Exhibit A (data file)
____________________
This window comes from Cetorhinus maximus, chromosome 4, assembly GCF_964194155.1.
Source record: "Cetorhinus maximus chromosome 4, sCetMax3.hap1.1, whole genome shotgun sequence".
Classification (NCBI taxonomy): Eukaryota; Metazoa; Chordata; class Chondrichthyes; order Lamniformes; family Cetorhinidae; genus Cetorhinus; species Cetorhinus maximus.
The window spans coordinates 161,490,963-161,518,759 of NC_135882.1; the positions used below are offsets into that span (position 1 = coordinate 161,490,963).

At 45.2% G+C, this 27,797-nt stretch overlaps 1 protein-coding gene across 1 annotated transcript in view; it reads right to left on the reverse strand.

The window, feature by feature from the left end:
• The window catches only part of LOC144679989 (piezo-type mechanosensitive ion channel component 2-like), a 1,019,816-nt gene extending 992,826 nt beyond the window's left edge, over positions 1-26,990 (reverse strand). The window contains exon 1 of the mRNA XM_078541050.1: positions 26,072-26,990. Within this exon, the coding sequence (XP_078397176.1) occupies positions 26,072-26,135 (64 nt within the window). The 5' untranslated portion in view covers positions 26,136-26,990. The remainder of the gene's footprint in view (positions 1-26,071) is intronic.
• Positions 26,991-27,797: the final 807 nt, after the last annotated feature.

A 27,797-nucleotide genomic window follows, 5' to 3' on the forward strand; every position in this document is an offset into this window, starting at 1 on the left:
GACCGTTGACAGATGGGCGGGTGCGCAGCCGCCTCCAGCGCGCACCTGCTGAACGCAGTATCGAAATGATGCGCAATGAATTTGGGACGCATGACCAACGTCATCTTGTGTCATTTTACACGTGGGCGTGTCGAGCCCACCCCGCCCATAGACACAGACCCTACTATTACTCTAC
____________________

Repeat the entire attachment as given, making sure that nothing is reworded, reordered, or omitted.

This window comes from Cetorhinus maximus, chromosome 4, assembly GCF_964194155.1.
Source record: "Cetorhinus maximus chromosome 4, sCetMax3.hap1.1, whole genome shotgun sequence".
Classification (NCBI taxonomy): Eukaryota; Metazoa; Chordata; class Chondrichthyes; order Lamniformes; family Cetorhinidae; genus Cetorhinus; species Cetorhinus maximus.
The window spans coordinates 161,490,963-161,518,759 of NC_135882.1; the positions used below are offsets into that span (position 1 = coordinate 161,490,963).

At 45.2% G+C, this 27,797-nt stretch overlaps 1 protein-coding gene across 1 annotated transcript in view; it reads right to left on the reverse strand.

The window, feature by feature from the left end:
• The window catches only part of LOC144679989 (piezo-type mechanosensitive ion channel component 2-like), a 1,019,816-nt gene extending 992,826 nt beyond the window's left edge, over positions 1-26,990 (reverse strand). The window contains exon 1 of the mRNA XM_078541050.1: positions 26,072-26,990. Within this exon, the coding sequence (XP_078397176.1) occupies positions 26,072-26,135 (64 nt within the window). The 5' untranslated portion in view covers positions 26,136-26,990. The remainder of the gene's footprint in view (positions 1-26,071) is intronic.
• Positions 26,991-27,797: the final 807 nt, after the last annotated feature.

A 27,797-nucleotide genomic window follows, 5' to 3' on the forward strand; every position in this document is an offset into this window, starting at 1 on the left:
GACCGTTGACAGATGGGCGGGTGCGCAGCCGCCTCCAGCGCGCACCTGCTGAACGCAGTATCGAAATGATGCGCAATGAATTTGGGACGCATGACCAACGTCATCTTGTGTCATTTTACACGTGGGCGTGTCGAGCCCACCCCGCCCATAGACACAGACCCTACTATTACTCTAC